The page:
Autism in Brazil: a conversation with Alexia Klein

Alexia Klein is a Brazilian translator and author of the blog O autismo em traducao (“autism in translation”). After her son was diagnosed with autism, she decided to use her translating skills to share English-language posts about the spectrum and neurodiversity with readers in her home country (where Portuguese is the official language).

She recently reached out to discuss translating posts from Invisible Strings, so I took the opportunity to learn more about her efforts. We spoke via email about her blog, her translating work and the current state of autism awareness in Brazil.

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When I was in elementary school, my social struggles developed into an intense fear of other people.

I sought out friendships, connections, but lacked the basic communication skills necessary to traverse the social world. I didn’t know that I lacked body language; I didn’t know that my mind was unable to catch the nuances of non-verbal communication. Needing people, interested in others, I repeatedly jumped into interactions, only to stumble for reasons I had no way of understanding.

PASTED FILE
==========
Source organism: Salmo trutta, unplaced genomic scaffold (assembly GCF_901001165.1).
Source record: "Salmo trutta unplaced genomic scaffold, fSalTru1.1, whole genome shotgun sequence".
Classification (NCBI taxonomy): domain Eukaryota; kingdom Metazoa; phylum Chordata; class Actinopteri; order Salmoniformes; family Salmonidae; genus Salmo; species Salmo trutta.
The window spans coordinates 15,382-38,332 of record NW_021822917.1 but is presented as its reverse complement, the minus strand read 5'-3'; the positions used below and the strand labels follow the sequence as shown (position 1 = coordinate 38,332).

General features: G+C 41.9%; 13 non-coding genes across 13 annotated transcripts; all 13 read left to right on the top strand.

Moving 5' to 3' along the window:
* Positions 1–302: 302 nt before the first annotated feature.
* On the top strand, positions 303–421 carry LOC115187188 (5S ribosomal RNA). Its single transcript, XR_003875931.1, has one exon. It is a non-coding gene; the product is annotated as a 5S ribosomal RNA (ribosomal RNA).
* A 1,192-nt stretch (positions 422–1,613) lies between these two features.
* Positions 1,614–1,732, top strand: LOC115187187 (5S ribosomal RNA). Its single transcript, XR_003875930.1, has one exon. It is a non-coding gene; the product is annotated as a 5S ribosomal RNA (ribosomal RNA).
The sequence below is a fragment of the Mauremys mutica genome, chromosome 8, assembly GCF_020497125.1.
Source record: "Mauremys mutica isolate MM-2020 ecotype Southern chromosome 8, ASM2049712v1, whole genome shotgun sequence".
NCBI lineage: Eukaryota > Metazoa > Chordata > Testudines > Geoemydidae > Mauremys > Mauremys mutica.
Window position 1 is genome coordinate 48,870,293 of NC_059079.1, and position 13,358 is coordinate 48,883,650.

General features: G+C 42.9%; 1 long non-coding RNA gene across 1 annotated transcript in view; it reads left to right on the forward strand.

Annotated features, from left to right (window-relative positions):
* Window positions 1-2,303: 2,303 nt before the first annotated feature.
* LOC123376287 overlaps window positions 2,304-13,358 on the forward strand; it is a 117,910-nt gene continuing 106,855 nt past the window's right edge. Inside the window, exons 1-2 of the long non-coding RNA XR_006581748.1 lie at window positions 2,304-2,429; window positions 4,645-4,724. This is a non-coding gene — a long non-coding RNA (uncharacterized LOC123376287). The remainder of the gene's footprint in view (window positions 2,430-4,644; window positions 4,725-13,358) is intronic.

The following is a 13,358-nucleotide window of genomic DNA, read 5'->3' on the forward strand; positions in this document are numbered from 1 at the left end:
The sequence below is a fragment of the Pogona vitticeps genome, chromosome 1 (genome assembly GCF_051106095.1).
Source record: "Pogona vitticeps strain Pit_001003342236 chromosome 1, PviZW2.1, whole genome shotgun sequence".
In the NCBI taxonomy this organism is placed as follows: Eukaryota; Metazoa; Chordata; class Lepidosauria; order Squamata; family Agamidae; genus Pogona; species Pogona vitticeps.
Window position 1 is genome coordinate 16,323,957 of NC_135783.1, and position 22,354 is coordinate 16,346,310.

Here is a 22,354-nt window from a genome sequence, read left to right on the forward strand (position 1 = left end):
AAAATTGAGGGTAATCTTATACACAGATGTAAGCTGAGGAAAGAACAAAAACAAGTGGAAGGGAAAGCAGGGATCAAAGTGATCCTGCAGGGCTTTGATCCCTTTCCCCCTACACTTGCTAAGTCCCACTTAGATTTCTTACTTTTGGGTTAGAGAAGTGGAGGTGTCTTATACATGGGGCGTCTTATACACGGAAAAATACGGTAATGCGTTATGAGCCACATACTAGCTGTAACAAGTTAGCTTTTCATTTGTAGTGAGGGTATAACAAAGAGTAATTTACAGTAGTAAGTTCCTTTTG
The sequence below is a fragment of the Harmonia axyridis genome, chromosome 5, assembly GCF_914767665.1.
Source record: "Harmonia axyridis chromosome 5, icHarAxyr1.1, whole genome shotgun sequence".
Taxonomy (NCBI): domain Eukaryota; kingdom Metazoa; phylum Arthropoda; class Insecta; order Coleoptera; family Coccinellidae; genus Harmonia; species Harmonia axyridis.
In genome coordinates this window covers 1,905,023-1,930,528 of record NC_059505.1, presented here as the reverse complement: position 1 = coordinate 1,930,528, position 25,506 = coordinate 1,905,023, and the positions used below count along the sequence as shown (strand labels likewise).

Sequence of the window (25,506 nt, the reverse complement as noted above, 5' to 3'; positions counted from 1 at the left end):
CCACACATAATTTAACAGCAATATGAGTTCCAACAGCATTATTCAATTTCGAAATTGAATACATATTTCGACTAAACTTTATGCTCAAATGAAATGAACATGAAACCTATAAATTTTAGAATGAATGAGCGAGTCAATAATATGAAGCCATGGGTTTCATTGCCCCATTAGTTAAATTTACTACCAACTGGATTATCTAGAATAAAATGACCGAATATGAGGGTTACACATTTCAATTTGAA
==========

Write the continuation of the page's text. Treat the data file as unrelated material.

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4 Views, 1 Question: who gets to talk about autism?

Interactions online about the autism spectrum can result in a lot of heartfelt discussion…and a lot of heartfelt disagreement.

That holds true with everything I write here, no matter the specific topic. I receive some amazing, positive feedback from people. And some very pointed criticism as well.

One thing I’ve noticed is that the criticism usually breaks down into four broad categories. I thought I would summarize those four types of criticism below, along with my response to each.

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Kaleidoscope: understanding school and autistic senses

Growing up, I always found the last week of summer to be a bittersweet experience. I relished the freedom, yet felt terrified about the new school year ahead. I’d start to build up an overwhelming amount of anxiety that would travel with me into the classroom.

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